“I personally wish that my diabetes healthcare professionals had asked me how are you going more often. Not how are your blood sugar levels going. Not how is your diet and exercise going. Not how are the number of hypos you are having every week going, either. A new diagnosis is a huge thing to deal with. A little empathy and understanding would have gone a long way in helping me to acknowledge that sometimes it might be okay not to be okay.”
One of my favourite sessions at this year’s ADS-ADEA conference was the peer support symposium. Not only did it cover one of my favourite topics, but it also provided me with valuable insights into the work carried out by the Australian Centre for Behavioural Research in Diabetes (ACBRD) and Diabetes Victoria.
Renza took to the stage with her personal story, which I’m sure many consumers in the room could identify with. People with diabetes only receive a few hours of clinical support each year. They turn to peer support because it’s easily accessible, and in the case of the Diabetes Online Community, it’s available 24 hours a day.
The point that most resonated for me was the importance of timing. I know that I wouldn’t have been ready or willing to meet other people with diabetes at the age of 17, nor would I have seen any value in doing so. But today, having connection to people who simply ‘get’ it is so very valuable.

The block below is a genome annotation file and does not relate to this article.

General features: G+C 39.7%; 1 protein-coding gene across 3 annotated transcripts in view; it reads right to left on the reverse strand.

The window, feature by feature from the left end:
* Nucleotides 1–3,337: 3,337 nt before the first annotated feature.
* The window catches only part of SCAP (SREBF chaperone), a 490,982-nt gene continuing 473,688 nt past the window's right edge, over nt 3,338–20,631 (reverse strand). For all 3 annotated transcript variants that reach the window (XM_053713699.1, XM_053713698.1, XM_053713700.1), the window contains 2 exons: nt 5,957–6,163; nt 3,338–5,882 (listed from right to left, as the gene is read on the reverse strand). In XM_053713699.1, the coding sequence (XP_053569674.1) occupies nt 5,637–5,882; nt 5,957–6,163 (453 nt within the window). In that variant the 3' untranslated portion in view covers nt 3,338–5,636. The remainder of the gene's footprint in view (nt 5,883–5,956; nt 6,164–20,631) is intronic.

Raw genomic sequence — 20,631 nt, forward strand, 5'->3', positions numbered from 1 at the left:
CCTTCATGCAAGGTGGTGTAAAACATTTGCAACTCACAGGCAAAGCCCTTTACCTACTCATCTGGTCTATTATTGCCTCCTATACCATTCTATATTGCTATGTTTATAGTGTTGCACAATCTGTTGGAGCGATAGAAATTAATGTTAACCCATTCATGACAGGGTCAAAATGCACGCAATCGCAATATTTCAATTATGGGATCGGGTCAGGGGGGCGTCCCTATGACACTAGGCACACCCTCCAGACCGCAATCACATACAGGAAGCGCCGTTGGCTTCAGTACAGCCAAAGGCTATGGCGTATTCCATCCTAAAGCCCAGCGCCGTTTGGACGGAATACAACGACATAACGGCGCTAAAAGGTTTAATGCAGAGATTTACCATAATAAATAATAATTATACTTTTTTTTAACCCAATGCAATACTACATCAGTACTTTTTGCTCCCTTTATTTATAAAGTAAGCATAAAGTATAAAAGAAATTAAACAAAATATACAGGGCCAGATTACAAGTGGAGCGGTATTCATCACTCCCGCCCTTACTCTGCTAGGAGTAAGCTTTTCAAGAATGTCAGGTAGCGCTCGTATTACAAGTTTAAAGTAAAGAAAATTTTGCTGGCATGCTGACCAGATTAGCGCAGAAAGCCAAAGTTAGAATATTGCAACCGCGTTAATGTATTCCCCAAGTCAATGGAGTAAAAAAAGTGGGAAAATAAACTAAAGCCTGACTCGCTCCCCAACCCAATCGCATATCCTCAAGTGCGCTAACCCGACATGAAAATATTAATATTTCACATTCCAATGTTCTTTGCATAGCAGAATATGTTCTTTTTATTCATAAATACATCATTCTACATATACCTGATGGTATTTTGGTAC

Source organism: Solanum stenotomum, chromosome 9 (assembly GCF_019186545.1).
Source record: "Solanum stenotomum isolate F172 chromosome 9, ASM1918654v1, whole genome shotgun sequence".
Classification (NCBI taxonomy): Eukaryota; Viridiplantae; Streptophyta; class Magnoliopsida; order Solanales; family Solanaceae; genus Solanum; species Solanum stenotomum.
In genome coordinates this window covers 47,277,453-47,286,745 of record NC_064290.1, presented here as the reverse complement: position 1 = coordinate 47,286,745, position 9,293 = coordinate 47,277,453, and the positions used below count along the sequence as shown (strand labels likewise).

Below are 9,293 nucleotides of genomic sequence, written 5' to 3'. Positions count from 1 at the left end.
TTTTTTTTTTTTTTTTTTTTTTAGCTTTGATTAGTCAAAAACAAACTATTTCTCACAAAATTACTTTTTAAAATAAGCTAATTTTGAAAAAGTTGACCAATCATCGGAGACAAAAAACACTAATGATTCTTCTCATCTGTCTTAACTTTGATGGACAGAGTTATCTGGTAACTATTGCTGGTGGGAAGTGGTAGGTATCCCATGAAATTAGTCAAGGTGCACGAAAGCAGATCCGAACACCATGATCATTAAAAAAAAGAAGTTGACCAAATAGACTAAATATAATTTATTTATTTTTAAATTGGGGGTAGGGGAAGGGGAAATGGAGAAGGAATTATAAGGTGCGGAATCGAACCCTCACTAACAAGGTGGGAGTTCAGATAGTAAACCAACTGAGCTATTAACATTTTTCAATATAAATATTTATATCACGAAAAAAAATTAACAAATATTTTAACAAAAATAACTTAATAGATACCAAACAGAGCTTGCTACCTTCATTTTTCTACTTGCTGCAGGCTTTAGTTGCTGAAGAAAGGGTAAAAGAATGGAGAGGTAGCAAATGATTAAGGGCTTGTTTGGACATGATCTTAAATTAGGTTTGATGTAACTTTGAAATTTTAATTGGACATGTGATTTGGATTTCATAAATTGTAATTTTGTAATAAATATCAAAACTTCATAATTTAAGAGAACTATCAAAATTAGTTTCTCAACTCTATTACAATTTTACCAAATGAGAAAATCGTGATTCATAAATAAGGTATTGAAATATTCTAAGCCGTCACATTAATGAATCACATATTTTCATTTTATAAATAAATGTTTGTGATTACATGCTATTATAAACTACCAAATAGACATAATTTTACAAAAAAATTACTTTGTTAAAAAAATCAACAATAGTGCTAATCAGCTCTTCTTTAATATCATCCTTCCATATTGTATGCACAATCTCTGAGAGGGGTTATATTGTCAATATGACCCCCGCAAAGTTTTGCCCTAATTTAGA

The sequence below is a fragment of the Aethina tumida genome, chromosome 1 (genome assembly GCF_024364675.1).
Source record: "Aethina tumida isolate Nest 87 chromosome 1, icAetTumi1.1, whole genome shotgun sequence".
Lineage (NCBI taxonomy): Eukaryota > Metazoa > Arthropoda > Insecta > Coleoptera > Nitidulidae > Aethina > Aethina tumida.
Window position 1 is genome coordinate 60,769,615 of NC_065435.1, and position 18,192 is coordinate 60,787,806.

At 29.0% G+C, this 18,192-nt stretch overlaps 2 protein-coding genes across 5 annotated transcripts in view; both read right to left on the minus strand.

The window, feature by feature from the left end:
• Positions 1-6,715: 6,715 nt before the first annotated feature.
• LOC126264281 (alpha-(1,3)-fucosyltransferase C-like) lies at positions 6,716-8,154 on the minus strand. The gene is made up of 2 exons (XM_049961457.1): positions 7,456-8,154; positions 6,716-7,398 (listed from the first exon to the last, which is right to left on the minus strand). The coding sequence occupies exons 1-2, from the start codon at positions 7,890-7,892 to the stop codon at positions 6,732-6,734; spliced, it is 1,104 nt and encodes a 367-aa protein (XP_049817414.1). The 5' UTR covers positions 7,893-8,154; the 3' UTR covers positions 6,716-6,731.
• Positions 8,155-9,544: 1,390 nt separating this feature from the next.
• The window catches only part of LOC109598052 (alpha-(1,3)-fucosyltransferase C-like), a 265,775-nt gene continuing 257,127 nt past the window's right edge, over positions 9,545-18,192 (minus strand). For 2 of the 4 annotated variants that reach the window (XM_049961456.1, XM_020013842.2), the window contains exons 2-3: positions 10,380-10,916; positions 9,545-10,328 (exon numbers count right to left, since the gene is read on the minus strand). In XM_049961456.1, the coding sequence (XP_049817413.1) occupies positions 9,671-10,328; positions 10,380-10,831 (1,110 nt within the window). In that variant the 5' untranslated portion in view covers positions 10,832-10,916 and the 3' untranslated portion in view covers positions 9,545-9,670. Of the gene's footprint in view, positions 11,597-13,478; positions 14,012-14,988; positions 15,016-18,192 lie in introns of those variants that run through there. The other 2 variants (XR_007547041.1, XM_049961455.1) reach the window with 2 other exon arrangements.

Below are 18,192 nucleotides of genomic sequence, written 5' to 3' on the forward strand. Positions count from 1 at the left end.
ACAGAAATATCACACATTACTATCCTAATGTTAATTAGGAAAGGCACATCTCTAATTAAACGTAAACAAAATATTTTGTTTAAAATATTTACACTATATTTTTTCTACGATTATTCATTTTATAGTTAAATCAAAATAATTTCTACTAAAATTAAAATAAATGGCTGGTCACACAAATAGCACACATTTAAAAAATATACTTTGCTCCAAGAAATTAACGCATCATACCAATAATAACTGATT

It brought me to this idea of the strong bond that diabetes creates among peers. As Renza touched on peers helping peers with diabetes, it really reminded me of how much more trusting we are of each other because of our condition. I’ve certainly gone out of my way to help other people with diabetes, some of whom I barely know. If only more of our healthcare professionals could foster this much trust, imagine how much better they would be able to support their patients?
Later in the session, Dr Jessica Browne of the ACBRD took to the stage to highlight some recommendations for peer support in Australia. Only 11% of survey respondents were taking part in peer support, suggesting that many programs did not have enough reach.
When I look at some of the communications from diabetes organisations, I would have to agree. I don’t often see weekly OzDOC chats promoted. People’s insightful blogs aren’t often shared. I don’t see cross promotion of events here in Perth from some of the leading diabetes centres. Technology companies are too focussed on marketing their products, and could definitely employ a bit more of a community focus. We are not enemies, nor should we be viewing each other as competition. We really should be supporting each other in order to better serve our communities and promote choice.